30 May 2011

The many meanings of intoxication and drunkenness

Efforts to address drunkenness and intoxication get lost in translation

Drunkenness and intoxication may be recurring water cooler topics but while the terms are widely used and understood among particular groups, when the groups talk to each other they are talking at cross purposes and as a result measures to address the problems could be acting against each other, Deakin researchers say.

Listen to Chris Hickey, ABC Local Radio (Hobart)

In a new book, Smashed! The many meanings of intoxication and drunkenness, Deakin researchers Associate Professor Chris Hickey, Associate Professor Peter Kelly, Associate Professor  Lyn Harrison and Dr Jenny Advocat from Monash University show that while there are a range of concerns about the issues, there is no uniform agreement, even internationally, on what the terms mean. There is also no agreement on how to measure or define when someone is intoxicated or drunk.

Associate Professor Kelly said the book had emerged from two research projects conducted for DrinkWise Australia and the Commonwealth Department of Health and Ageing.

“One of the projects looked at the cultural drivers of young people’s drinking, and the other examined the ways that professionals, lay people and the media understood intoxication and drunkenness,” he said.

“Drawing on research and media commentary from Australia, New Zealand, the United Kingdom, Europe and the United States we found that the different groups define and describe intoxication and drunkenness in ways that are related to particular purposes, outcomes and ends.

“Intoxication and drunkenness mean different things to different people, different organisations and different groups of commentators, politicians, policy professionals and different expert scientific communities,” Associate Professor Kelly explained. 

“So, when they are discussed,” said Associate Professor Kelly “intoxication and drunkenness can be framed as a health issue, a legal issue, a youth issue, an Aboriginal issue, an inner-city issue related to clubs or venues, a licensing issue, an issue for sporting clubs, an issue for rural communities, a welfare issue or an issue for privileged, middle aged business people.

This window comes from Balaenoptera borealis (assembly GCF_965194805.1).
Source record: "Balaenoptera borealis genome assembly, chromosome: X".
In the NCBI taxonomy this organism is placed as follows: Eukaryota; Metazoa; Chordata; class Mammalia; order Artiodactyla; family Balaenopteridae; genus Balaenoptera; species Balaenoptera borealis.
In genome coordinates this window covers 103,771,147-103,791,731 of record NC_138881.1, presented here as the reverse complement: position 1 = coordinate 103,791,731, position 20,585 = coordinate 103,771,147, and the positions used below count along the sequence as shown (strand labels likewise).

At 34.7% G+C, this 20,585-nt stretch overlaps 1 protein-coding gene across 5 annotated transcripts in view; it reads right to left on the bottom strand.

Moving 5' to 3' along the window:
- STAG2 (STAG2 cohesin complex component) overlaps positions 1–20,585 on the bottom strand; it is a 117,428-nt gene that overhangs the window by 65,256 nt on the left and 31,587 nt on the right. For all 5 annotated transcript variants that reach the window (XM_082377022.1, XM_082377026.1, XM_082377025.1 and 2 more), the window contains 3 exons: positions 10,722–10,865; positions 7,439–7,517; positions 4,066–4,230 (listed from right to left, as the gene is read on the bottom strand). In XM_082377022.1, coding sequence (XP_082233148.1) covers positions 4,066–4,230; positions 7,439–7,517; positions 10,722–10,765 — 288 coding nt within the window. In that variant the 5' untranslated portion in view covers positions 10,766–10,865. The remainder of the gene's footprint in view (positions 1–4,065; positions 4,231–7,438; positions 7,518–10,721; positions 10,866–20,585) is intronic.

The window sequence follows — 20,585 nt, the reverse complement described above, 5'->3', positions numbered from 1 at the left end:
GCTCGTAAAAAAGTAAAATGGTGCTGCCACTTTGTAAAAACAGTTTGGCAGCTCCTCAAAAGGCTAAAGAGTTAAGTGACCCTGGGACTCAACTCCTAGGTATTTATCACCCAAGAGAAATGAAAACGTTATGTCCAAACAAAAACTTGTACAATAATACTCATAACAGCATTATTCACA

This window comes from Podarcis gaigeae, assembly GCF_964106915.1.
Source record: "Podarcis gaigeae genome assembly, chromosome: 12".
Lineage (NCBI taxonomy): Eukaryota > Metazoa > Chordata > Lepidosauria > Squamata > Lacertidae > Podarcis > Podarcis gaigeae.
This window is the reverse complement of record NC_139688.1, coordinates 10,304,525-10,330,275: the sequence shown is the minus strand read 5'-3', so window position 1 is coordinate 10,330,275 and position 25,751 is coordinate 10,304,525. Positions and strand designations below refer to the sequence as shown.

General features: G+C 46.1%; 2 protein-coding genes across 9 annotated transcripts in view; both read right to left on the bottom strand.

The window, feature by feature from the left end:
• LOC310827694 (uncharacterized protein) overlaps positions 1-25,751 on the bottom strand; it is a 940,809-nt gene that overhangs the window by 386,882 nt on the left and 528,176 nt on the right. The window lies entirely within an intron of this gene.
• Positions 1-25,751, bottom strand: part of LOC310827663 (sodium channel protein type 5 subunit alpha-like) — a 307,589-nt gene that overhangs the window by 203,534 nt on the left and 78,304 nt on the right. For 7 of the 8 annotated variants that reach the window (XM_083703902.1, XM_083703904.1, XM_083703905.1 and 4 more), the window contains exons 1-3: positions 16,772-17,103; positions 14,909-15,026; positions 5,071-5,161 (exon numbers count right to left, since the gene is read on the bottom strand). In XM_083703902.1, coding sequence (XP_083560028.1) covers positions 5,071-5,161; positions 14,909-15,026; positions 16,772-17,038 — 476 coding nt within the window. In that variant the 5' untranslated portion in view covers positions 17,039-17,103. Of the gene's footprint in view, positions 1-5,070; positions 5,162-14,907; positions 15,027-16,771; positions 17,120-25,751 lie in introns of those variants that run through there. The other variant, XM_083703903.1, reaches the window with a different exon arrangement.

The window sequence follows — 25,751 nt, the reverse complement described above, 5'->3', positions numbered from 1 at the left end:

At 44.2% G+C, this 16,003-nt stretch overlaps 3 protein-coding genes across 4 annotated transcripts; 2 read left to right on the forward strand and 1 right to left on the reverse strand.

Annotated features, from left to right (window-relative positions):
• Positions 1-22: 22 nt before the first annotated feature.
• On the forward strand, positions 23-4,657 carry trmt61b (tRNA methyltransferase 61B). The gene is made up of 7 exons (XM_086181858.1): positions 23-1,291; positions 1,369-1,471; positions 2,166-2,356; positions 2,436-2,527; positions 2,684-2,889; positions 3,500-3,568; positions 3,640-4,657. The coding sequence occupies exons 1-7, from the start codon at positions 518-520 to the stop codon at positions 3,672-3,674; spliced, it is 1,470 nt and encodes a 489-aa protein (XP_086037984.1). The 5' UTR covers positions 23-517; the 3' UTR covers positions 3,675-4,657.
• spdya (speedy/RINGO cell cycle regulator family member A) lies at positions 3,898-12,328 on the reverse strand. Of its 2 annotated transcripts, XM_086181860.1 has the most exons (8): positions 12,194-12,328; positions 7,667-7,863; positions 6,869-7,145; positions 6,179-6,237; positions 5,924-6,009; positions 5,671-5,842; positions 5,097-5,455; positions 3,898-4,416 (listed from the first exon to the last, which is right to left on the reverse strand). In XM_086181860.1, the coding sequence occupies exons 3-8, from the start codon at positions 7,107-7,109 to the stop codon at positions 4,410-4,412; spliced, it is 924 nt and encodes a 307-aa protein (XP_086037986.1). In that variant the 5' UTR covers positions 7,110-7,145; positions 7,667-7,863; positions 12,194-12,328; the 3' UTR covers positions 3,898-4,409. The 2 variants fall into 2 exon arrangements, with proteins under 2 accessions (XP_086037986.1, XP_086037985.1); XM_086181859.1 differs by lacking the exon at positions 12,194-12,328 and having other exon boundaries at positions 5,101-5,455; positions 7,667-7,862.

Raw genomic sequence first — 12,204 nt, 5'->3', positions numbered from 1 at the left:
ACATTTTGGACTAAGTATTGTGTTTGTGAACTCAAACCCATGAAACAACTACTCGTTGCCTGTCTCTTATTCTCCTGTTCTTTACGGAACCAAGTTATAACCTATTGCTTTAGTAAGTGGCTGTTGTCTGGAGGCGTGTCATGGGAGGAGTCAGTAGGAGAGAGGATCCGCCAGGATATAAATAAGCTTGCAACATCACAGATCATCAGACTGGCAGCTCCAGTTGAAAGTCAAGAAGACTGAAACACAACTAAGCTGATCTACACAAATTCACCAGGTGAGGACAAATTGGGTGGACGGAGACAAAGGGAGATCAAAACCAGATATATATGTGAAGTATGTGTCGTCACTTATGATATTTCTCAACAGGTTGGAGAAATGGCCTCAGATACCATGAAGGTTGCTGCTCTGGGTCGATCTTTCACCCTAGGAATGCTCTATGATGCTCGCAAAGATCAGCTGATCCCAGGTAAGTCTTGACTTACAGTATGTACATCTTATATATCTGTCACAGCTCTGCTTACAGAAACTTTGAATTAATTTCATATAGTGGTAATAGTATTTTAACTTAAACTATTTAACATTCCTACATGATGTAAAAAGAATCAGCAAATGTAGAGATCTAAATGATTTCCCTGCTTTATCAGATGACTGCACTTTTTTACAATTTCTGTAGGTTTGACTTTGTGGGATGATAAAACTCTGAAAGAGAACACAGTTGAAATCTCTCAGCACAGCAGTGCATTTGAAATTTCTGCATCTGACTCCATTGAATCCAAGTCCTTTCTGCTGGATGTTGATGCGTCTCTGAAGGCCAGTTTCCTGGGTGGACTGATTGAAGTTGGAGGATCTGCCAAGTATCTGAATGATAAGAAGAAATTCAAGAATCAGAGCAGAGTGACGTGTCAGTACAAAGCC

“And, in all of these, we would see different things being discussed.’’

Associate Professor Harrison said these debates and multiple meanings, which many might dismiss as just being about vague academic concerns with definitions, have very concrete consequences.

“For example, should the fact that someone was intoxicated be a defence if they are accused of violent or sexual assault, when being drunk while driving is a criminal offence in itself?,” she said.

“Should licensees or bar managers or staff be responsible for the consequences of serving alcohol to someone who is obviously drunk, who may then get run over by a car as they leave the premises, or drive a car and kill or injure someone?

“In these cases at what point is the person drunk? How do you measure or define that? Blood alcohol content? Number of drinks in an hour? A ‘sobriety test’ which tests for being able to walk a straight line or if a person’s speech is slurred?”

Associate Professor Harrison  said public health professionals might be concerned with the short and longer term consequences of young people becoming intoxicated or drunk, and want to define that concern by measuring units of alcohol consumed at any one time.

“Yet in many contexts young people see being drunk as a rite-of-passage, or as helping with their confidence, or as being important in enabling them to belong to a people group of friends and with doing things together as a group,” he said.

“And being drunk for these young people may be defined by whether or not they ‘threw up’, or fell down, or got in a fight, or had a great time.”

Associate Professor Hickey said this range of different interpretations becomes even more confused when politicians and media get involved.

“The many meanings that apply to the terms gets lost in the ensuing political and media debate because the complexity of the issues is often reduced to a simple sound bite or comment,” he said.

“What Smashed! does is provide a valuable resource for all those who want to think seriously about the complex cultural, bio-medical and legal issues that should inform political and media debates about intoxication and drunkenness, but which often disappear as the print deadline approaches or as the evening news begins.”

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